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4 Tips for a Perfect White Background in High Key Photography

A guest article by Tony Northrup.

A bright, white background creates a high energy, happy, and distraction free scene, perfect for pictures of your friends and family. Known as high key photography, this technique instantly cures problems with ugly backgrounds and focuses the viewer’s attention on your subject.

Besides being a popular for portrait photographers, it’s a more modern choice, rather than traditional (ie., painted muslin). Here are my favourite tips for creating high key photos.

4 tips for perfect white backgrounds in high key photography

Tip #1 – Use a Solid White Background to Eliminate Distractions

I used a big, white piece of paper as the background for this portrait of my twin nieces because anything natural for a background would have clashed with their colourful outfits. The brightness also perfectly matches their expressions.

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High-key backgrounds focus your attention on the subject

High key photography was the perfect choice for this picture of my daughter eating a strawberry because there’s nothing to distract the viewer from her eyes and the strawberry. You don’t need to use an expensive camera or lens for this type of picture, because you can use any camera for high key photography.

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The solid white background eliminates all distractions

Tip #2 – use sunlight as your background

A white background isn’t everything you need to create a perfect high key photograph, however. You need one additional ingredient – light. A white background without light doesn’t appear white in the photo, it appears grey. My flash failed to fire for this next photo, causing an ugly, grey background.

If you don’t light your background, it will be grey

If you don’t light your background, it will be grey

To create a solid white background, you need to completely overexpose your background without overexposing your subject. That means you’ll need much more light on your background than on your foreground subject; about 16 times more light (or four stops of light).

Fortunately, we all share a very powerful and free light source: the sun. For this photo of a radio talk show host and his dog, I had him kneel in my kitchen at midday when the sun was streaming through the glass doors behind him. I added three stops of exposure compensation to properly expose their faces. Because the sunlit background was much brighter than the shade in my kitchen, the camera captured it as solid white.

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You can use the sun to create a bright background

Tip #3 – use a flash on the background

Another easy way to create a bright background is to light it with an off camera flash. Simply move your model four to six feet away from your background and hide a flash behind your model, pointing it at the background. When you take your photo, the flash will light the background to overexpose it and make it appear completely white.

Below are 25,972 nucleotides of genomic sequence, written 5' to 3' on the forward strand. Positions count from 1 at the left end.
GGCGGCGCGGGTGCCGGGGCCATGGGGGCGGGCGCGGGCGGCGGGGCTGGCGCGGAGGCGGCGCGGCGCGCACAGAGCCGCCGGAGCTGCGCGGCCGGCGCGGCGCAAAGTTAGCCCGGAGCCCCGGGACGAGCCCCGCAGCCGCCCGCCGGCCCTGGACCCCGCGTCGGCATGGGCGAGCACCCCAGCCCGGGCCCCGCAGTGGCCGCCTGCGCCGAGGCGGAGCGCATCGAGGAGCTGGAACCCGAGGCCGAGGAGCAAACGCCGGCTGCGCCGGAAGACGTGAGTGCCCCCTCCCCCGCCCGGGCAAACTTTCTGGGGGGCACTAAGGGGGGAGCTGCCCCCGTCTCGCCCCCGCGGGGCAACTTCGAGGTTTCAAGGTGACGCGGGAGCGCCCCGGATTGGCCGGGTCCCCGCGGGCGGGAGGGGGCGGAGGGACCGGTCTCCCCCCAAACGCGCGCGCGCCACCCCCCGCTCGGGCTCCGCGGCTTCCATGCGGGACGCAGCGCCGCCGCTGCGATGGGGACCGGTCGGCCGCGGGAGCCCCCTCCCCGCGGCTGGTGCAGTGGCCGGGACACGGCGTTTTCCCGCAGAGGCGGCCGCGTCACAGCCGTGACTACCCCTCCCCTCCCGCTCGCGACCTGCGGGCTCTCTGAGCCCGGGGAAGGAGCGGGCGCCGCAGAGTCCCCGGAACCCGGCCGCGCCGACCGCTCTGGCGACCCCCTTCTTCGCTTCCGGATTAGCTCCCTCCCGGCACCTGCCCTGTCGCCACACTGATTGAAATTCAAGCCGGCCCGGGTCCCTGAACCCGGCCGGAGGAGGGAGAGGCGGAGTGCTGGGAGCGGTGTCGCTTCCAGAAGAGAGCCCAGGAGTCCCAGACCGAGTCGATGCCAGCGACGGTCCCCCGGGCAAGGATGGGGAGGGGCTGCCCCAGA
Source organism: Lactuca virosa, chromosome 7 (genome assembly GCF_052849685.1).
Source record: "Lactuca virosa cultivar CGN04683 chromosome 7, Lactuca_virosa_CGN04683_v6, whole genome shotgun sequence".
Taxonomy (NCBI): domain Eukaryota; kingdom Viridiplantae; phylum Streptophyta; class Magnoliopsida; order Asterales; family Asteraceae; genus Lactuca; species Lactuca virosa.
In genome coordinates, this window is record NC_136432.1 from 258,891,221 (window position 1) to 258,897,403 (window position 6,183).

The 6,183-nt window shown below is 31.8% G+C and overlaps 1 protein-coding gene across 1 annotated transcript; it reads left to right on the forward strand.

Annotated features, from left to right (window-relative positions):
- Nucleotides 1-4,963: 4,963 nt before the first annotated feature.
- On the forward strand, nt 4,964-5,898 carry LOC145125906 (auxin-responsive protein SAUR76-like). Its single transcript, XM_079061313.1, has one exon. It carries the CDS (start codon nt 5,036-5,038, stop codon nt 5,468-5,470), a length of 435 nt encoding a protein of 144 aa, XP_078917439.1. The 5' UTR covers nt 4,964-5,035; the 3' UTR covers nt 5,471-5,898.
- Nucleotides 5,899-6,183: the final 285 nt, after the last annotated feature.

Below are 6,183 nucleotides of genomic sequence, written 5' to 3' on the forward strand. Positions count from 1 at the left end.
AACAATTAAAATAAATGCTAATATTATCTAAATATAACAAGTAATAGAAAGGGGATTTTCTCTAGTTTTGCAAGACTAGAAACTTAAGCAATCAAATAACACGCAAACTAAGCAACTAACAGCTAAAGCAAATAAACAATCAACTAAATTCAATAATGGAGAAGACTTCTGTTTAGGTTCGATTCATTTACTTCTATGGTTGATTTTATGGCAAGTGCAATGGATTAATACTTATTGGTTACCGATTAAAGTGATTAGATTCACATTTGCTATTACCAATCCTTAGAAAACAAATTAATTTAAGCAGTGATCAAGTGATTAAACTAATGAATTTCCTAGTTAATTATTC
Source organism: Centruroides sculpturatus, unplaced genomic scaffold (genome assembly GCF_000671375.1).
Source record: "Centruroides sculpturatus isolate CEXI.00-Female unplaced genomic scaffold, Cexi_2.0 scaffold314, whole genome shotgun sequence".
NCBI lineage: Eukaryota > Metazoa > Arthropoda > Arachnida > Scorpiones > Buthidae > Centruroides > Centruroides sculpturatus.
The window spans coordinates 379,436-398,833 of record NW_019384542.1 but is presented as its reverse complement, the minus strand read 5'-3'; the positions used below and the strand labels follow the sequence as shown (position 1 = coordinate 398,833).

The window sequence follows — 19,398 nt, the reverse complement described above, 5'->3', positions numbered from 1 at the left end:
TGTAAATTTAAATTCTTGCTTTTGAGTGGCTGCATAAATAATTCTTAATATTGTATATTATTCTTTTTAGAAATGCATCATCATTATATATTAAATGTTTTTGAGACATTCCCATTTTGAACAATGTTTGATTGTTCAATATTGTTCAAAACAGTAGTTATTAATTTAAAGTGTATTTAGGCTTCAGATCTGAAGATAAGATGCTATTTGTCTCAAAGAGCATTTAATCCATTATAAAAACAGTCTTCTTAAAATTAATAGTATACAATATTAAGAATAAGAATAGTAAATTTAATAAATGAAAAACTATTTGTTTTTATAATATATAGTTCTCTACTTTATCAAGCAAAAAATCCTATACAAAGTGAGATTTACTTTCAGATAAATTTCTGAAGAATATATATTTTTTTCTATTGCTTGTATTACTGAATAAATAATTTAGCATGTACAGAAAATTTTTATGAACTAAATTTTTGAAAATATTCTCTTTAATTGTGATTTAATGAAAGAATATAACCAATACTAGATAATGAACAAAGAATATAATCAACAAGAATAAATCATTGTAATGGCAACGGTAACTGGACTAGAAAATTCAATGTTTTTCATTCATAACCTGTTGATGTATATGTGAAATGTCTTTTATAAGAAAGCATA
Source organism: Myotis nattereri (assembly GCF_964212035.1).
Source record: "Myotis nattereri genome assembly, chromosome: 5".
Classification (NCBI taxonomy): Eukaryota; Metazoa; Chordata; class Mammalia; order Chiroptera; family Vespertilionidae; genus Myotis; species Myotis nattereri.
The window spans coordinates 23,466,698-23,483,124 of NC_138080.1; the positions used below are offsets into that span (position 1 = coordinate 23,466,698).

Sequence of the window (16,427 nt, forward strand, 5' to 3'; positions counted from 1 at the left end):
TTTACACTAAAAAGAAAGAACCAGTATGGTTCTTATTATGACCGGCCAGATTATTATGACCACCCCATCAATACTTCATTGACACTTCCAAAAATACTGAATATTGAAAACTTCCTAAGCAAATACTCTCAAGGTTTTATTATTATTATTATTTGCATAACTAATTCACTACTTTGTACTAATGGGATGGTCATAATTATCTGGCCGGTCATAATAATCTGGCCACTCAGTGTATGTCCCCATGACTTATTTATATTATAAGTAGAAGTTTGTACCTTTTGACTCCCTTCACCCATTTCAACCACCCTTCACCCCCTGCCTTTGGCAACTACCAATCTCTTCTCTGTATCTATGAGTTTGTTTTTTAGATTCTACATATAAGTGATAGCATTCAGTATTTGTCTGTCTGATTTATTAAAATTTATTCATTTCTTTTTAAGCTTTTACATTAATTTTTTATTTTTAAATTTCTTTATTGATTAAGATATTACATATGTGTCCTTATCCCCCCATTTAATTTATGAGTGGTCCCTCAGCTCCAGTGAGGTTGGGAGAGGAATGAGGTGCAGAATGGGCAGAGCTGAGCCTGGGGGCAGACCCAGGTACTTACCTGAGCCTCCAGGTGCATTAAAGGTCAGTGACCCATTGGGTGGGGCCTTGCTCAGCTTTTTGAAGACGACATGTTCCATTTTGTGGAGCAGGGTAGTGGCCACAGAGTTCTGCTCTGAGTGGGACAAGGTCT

An off camera flash doesn’t have to be expensive. Any manual flash with an optical slave will work, including the $60 (US) YongNuo YN-560 that I often use. Simply turn on both the flash’s optical slave and your built-in flash. When you take a picture, your flash will trigger the off camera flash to light the background.

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Place a flash behind your subject to light the background

For more information about using flash both on-camera and off-camera, refer to Chapters 3 and 6 of Stunning Digital Photography.

Tip #4 – don’t over, overexpose the background

You can overexpose a high key background too much. If you bounce too much light off your background, the backlighting will overtake your model and wash out your picture. For example, the picture on the left had too much light on the background, while the picture on the right had just the right amount.

If you have too much light on your background, it’ll wash out your subject

If you have too much light on your background, it’ll wash out your subject

To get a perfectly white background without washing out your picture, start your background light at its lowest power and increase it one stop at a time until the background is barely overexposed. In this video, my wife Chelsea and I show you exactly how to find the perfect flash output. Our book, Stunning Digital Photography, includes more than six hour of video integrated into the lessons, because photography is a visual art, and often it’s easier to learn by watching than reading.

Summary

High key photography is challenging because it requires you to create an intentionally overexposed background while still properly exposing your subject. Once you learn how to use exposure compensation and light your background, you’ll be able to create perfect white backgrounds in just a few minutes.


Award-winning author and photographer Tony Northrup has published more than 30 how-to books and sold more than a million copies around the world. His photography book, Stunning Digital Photography, is the best-selling photography book in the world and the top-rated instructional book of all time. His photos have been featured on magazine covers, book covers, CD covers, TV shows, calendars, and much more. He runs a stock and portrait photography business with his family, Chelsea and Madelyn, out of his home studio in Waterford, CT. He shoots travel and nature photography everywhere he goes.

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